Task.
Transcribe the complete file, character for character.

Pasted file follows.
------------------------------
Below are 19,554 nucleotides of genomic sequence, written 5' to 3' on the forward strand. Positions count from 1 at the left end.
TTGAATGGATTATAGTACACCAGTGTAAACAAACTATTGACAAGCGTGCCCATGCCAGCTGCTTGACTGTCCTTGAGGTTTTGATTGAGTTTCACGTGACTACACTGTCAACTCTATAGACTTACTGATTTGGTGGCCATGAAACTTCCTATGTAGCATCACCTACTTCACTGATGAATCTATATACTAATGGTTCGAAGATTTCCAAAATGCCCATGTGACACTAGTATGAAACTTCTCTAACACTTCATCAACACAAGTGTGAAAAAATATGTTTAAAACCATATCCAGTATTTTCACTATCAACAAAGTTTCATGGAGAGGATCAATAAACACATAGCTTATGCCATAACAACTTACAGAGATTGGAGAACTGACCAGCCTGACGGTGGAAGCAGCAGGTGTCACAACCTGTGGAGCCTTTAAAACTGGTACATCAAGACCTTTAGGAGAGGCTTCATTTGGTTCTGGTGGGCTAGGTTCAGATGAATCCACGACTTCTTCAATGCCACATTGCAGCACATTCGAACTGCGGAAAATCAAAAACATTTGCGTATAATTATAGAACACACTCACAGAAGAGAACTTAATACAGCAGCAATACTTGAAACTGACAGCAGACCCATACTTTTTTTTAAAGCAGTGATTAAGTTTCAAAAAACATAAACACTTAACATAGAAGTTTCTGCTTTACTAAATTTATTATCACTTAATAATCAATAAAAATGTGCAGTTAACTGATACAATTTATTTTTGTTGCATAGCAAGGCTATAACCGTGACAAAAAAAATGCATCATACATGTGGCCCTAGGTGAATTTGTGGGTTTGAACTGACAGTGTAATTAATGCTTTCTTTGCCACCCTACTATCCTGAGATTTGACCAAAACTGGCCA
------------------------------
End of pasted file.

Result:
Below are 19,554 nucleotides of genomic sequence, written 5' to 3' on the forward strand. Positions count from 1 at the left end.
TTGAATGGATTATAGTACACCAGTGTAAACAAACTATTGACAAGCGTGCCCATGCCAGCTGCTTGACTGTCCTTGAGGTTTTGATTGAGTTTCACGTGACTACACTGTCAACTCTATAGACTTACTGATTTGGTGGCCATGAAACTTCCTATGTAGCATCACCTACTTCACTGATGAATCTATATACTAATGGTTCGAAGATTTCCAAAATGCCCATGTGACACTAGTATGAAACTTCTCTAACACTTCATCAACACAAGTGTGAAAAAATATGTTTAAAACCATATCCAGTATTTTCACTATCAACAAAGTTTCATGGAGAGGATCAATAAACACATAGCTTATGCCATAACAACTTACAGAGATTGGAGAACTGACCAGCCTGACGGTGGAAGCAGCAGGTGTCACAACCTGTGGAGCCTTTAAAACTGGTACATCAAGACCTTTAGGAGAGGCTTCATTTGGTTCTGGTGGGCTAGGTTCAGATGAATCCACGACTTCTTCAATGCCACATTGCAGCACATTCGAACTGCGGAAAATCAAAAACATTTGCGTATAATTATAGAACACACTCACAGAAGAGAACTTAATACAGCAGCAATACTTGAAACTGACAGCAGACCCATACTTTTTTTTAAAGCAGTGATTAAGTTTCAAAAAACATAAACACTTAACATAGAAGTTTCTGCTTTACTAAATTTATTATCACTTAATAATCAATAAAAATGTGCAGTTAACTGATACAATTTATTTTTGTTGCATAGCAAGGCTATAACCGTGACAAAAAAAATGCATCATACATGTGGCCCTAGGTGAATTTGTGGGTTTGAACTGACAGTGTAATTAATGCTTTCTTTGCCACCCTACTATCCTGAGATTTGACCAAAACTGGCCA